The Animus and Transformative Grief
The Paralyzed INTP
Lauren Morgan Wuest, April 1, 2015
The 2013 film Gravity, directed by Alfonso Cuarón, can be understood as an illustration of a transformative grief process enabled by the engagement of the inferior function. Applying John Beebe’s eight-process model of type, based on Carl Jung’s theories, the viewer can imagine the protagonist as an INTP type who is led into an expanded consciousness by her inferior function Animus of extraverted feeling (Fe). Throughout the film’s progression, one can see the interaction of Fe not only with the dominant introverted thinking (Ti) and auxiliary extraverted intuition (Ne), but also with the “shadow” functions that dwell largely in the protagonist’s unconscious. Through this dynamic interplay, the Animus acts as a revitalizing agent that guides the heroine out of debilitating psychic pain and into a meaningful and transformative encounter with authentic grief.
It is often easier to identify typology in films than in life, due to the functions’ over-simplified or exaggerated depiction onscreen. However, Gravity’s protagonist, Ryan Stone, played by Sandra Bullock, exhibits her dominant function of introverted thinking (Ti) rarely and subtly, as is often the case with introverted functions. I believe a strong case can be made for her INTP type nonetheless, for often we can identify our dominant function only by recognizing our inferior function first. As Marie-Louise von Franz points out, “It is most helpful when one wants to find out the type to ask, what is the greatest cross for the person? Where is the greatest suffering?” (1971/2013, p. 21). In this case, it appears clear that the character of Matt Kowalsky (acted by George Clooney) represents extraverted feeling (Fe) and equally clear that he plays an Animus role in the film. If Fe is the protagonist’s inferior function then her dominant function must be Ti.
Whereas Stone’s dominant Ti is difficult to spot in action, her auxiliary extraverted intuition (Ne) is more recognizable. A scientist who endured six months of NASA training in order to test her prototype of a scanning system in outer space—“a new set of eyes to scan the universe” (Cuarón & Heyman, 2013)—Stone is clearly “driven to build future possibilities from the objective data in the environment,” as Haas & Hunziker (2011, p. 54) described Ne. Furthermore, Stone exhibits a “loyalty” to her vision that is characteristic of the Ne function as imagined by Jung (1921/1971, p. 368).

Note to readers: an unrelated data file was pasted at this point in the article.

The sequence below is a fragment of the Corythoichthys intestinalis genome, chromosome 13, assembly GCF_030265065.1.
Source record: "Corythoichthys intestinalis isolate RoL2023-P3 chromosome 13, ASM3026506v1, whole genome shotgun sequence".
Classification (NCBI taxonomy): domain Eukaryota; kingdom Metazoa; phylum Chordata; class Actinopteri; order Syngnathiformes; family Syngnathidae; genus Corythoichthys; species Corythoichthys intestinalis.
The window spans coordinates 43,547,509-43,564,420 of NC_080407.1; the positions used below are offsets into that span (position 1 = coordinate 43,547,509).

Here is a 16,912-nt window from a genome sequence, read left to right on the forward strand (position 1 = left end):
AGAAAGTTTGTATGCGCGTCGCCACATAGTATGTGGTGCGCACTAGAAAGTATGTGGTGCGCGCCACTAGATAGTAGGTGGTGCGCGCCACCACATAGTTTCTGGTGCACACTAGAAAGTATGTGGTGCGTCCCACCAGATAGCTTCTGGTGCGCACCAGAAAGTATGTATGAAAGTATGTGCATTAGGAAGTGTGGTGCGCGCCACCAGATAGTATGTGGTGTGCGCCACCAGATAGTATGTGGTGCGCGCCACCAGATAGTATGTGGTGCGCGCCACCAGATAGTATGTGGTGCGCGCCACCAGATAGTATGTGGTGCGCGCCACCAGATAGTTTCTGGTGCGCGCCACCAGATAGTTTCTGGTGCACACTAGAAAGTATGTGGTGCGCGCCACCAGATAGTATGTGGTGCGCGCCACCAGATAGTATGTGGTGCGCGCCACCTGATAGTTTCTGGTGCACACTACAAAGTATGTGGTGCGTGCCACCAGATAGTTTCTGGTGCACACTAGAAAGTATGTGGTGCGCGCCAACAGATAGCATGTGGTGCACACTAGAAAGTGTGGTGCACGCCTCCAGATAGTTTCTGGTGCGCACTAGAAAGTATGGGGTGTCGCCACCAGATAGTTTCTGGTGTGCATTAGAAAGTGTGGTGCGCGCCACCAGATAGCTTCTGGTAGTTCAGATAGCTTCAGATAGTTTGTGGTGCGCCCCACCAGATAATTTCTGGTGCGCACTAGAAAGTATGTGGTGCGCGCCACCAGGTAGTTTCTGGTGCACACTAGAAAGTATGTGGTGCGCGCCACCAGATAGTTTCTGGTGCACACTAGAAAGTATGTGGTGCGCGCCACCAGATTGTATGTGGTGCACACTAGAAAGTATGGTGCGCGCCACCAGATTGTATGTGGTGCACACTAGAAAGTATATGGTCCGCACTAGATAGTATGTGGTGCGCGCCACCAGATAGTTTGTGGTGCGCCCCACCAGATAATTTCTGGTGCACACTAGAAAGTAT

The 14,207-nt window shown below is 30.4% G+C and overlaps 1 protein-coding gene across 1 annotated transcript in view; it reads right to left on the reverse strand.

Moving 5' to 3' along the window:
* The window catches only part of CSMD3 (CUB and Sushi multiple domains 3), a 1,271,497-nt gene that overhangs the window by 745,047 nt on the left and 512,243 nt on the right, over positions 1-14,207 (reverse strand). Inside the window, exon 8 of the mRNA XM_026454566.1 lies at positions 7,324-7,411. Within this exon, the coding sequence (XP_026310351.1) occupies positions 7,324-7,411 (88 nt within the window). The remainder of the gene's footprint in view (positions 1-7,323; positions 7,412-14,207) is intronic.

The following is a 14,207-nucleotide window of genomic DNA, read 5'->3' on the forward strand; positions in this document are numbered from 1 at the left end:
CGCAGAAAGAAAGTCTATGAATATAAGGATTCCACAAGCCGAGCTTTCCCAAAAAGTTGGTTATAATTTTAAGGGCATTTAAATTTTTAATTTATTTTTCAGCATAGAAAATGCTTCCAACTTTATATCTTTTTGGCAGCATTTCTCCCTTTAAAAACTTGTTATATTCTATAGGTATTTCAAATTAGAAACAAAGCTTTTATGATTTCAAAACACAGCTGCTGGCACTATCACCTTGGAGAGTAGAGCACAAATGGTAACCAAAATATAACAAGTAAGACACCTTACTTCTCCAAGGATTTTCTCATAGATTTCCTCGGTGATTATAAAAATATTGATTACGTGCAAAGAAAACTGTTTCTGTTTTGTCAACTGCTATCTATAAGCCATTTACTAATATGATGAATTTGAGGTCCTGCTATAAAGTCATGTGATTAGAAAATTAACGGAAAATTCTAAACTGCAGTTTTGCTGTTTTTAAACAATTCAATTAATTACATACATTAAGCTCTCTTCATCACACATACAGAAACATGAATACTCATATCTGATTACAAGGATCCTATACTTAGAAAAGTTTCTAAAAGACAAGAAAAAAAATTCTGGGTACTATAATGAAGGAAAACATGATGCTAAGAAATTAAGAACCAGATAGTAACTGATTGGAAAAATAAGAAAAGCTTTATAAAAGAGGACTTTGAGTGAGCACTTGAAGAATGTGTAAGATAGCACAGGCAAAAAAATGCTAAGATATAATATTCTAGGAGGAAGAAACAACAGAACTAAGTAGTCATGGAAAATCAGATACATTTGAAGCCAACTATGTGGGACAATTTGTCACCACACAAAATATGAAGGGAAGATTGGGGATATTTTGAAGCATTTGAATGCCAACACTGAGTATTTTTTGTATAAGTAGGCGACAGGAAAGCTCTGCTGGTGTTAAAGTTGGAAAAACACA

The Function-Archetype Decoder (McAlpine et al., 2009) describes the INTP type as “independent, quick, analytical, logical, adaptable.” Despite these strengths, however, this type also “overlooks feelings of others, struggles to express emotion,” and can exhibit “stubbornness, bluntness, shyness.” All of these qualities appear to be present in Stone’s character from the start.
One important twist to this particular INTP is that we know her only in the wake of her four-year-old daughter’s death. We learn of this tragedy partway through the film, and it is clear that Stone is still reeling from the tragedy. Her daughter’s death was accidental—she fell and hit her head during a game of tag—and it is possible that the nonsensical and unjust nature of the event was too much to process for Stone’s dominant Ti function, which values fairness and logic (Haas & Hunziker, 2011, p. 88). In this case, perhaps her Ti function is actually paralyzed or temporarily disabled, leaving her adrift to find a new way through this grief, a state of mind later externalized by the accident that maroons her in space, detached, floating, helpless, and isolated.